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SamosaCo is a great British exporting success story. What started out as husband and wife team Sokhy and Goldie Sandhu cooking up samosas in the back kitchen of their Cardiff corner shop has grown into a genuinely global business.

From their purpose-built base in the heart of the Welsh Valleys, the business remains family-run and sells samosas to spice lovers from Spain to Singapore.

Government and industry are united in our desire to write more exporting success stories like SamosaCo’s. The UK’s food and drink is sustainable, delicious, and produced to the highest of standards.

Exporting more of our produce will diversify business revenue streams, create jobs throughout their deep supply chains, and drive growth in communities all around the UK.

We know rising costs and the fallout from the pandemic have made times tough for businesses. But wherever in the country they’re based, exporting offers firms a path to success.

So it’s a travesty that right now less than a quarter of our food manufacturers export. This doesn’t reflect the quality and variety they have to offer – we need to do more to unleash their potential. The trade secretary Kemi Badenoch has set an ambitious target for the UK to sell a trillion pounds worth of goods and services to the world by 2030, and we won’t get there without a boom in food and drink exports.

Our businesses have the hunger, industry groups have the expertise, and governments have the global contact books to make this happen. But, as the Trade & Agriculture Commission rightly recognised, we can only properly deliver by bringing all three together to work as one.

That’s why, on their recommendation, we’ve launched the Food & Drink Export Council to unite government – both UK and devolved – with industry bodies and exporters who’ve been there and done it. This Council’s work has the potential to be a gamechanger for exports and we’re proud to lead this team effort.

Tee Sandhu – Sokhy and Goldie’s son and SamosaCo’s operations director – sits on the Council. He’s joined by established exporters of British favourites old and new: Scotch maker Speyside Distillers, Quorn, Coombe Castle dairy, soft drinks specialist Belvoir Farm, and protein powder pioneer Volac. There are also representatives from every devolved administration, leaders from DIT and Defra, and industry experts from the likes of the NFU and the Food & Drink Federation who engage with businesses day in, day out.

Our first meeting last week was a resounding success. Every member of the Council agreed that with just an 18-month term to deliver more exports, we need to act quickly and harness our collective strengths. So, we thrashed out some key objectives on which to focus.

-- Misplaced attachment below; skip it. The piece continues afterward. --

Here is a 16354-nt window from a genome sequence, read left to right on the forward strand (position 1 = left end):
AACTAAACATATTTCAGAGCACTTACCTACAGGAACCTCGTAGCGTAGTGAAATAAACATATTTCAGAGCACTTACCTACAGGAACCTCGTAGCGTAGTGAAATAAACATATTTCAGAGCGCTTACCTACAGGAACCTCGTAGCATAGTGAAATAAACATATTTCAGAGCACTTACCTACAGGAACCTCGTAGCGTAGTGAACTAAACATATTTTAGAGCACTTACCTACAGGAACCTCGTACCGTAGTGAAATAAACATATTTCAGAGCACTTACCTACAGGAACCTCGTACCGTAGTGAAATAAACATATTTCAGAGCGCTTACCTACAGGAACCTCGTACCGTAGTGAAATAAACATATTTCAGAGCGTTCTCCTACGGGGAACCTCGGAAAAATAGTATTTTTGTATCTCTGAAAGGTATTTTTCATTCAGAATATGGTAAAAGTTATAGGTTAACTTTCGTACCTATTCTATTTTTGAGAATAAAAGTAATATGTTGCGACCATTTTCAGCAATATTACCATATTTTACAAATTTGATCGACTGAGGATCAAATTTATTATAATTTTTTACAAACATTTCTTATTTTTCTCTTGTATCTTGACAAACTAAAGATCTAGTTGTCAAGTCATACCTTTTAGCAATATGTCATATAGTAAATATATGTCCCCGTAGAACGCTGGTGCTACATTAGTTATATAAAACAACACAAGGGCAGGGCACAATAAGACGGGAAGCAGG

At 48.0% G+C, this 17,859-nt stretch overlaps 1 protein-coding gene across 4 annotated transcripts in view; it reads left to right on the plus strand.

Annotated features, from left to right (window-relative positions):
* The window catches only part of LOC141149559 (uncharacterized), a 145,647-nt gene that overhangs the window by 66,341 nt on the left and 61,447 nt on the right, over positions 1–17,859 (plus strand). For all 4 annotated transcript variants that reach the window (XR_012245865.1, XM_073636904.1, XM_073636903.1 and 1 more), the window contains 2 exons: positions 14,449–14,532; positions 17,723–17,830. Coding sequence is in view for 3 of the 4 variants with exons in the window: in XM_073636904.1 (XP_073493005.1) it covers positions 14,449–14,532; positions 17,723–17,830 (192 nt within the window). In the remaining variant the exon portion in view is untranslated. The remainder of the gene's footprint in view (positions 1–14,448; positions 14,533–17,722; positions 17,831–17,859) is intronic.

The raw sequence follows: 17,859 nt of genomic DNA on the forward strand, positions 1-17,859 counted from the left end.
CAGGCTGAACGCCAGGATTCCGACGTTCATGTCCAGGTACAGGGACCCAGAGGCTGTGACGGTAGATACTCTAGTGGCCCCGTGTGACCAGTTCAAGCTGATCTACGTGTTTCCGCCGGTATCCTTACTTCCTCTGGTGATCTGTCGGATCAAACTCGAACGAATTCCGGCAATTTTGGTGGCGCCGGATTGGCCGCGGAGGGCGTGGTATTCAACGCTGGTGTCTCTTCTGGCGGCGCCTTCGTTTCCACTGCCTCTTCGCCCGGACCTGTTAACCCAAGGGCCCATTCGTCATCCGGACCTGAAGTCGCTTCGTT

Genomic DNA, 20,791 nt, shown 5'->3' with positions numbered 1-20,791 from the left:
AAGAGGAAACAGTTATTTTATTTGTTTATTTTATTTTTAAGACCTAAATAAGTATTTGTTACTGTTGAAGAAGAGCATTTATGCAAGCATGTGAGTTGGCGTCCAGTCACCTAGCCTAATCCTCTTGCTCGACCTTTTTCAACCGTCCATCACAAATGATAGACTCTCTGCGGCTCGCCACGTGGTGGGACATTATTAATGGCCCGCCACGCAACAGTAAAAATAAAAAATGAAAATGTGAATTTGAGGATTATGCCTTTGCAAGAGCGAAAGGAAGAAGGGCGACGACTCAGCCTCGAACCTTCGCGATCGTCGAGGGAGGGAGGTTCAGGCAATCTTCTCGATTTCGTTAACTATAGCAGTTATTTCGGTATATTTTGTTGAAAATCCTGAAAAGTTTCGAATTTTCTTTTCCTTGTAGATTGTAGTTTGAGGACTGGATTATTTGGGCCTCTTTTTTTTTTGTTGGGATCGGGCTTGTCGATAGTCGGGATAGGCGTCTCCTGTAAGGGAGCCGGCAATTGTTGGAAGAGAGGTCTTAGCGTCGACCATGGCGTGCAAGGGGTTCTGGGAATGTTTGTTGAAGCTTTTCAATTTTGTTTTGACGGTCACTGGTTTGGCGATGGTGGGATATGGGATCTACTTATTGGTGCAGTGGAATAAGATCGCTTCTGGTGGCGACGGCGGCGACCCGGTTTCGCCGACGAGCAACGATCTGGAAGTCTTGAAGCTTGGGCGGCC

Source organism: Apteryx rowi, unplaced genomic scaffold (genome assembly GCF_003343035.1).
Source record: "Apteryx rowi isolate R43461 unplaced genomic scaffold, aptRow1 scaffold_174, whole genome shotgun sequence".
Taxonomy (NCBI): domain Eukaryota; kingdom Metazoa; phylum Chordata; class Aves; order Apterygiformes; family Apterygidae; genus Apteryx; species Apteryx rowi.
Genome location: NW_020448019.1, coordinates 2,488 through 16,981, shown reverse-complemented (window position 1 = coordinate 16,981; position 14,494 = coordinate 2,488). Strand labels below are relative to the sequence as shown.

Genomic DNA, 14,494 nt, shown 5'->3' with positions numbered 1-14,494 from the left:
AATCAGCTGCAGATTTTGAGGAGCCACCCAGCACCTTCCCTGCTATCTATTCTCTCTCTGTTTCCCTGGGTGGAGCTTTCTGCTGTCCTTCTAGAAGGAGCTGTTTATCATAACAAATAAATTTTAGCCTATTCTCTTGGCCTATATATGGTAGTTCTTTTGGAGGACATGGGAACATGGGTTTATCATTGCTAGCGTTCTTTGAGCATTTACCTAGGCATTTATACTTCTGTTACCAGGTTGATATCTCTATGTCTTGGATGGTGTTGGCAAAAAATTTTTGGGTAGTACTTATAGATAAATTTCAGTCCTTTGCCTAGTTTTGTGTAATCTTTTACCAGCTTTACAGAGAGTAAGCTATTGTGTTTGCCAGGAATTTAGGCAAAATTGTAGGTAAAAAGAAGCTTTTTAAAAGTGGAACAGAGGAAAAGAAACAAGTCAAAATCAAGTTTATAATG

First, we’re pinpointing areas where sharing expertise, funding and resources can grow exports.

Second, we’re identifying barriers to global market access that block our businesses, supporting the work DIT is doing to overcome them right now.

Third, we’re building a better understanding of our priority markets using a data and sector-driven approach. We’ll weigh up future global demand for British food and drink, and tailor our efforts to meet it by upskilling businesses. We’ll build on our ‘GREAT’ and national marketing campaigns and put global opportunities on firms’ radars.

This council won’t be a talking shop. We’re setting ambitious goals to hold our feet to the fire. And before our next meeting, we’ll appoint members to drive forward work matching their expertise.

As its co-chairs, we’re committed to making this council a success, and we’ve got momentum on which to build. HMRC’s latest stats show food and drink exports are on the rise.

Thanks to DIT and Defra bulldozing barriers to trade, our beef and lamb is back on the menu in Japan and the US, South Koreans can tuck into a British bacon butty, and Mongolians can find chicken from Northern Ireland inside KFC.

The UK’s trade agreements are also creating exporting opportunities. Deals with Australia and New Zealand will wipe out tariffs as high as 20% on valuable exports like cheddar cheese and 5% on Scotch whisky.

And DIT is striving to open more doors for food and drink makers in negotiations with some of the world’s fastest growing markets: India, the Gulf-Cooperation Council, Mexico, and the Trans-Pacific Partnership.

These are the kind of opportunities this Council wants to empower our businesses to seize. We understand trade agreements and market access wins won’t benefit the UK unless businesses can take advantage of them. By combining the resources, energy and expertise of government and industry, that’s exactly what we’re going to do.

And we have every confidence that, in 18 months’ time, we’ll be able to tell The Grocer’s readers more great British success stories like SamosaCo’s.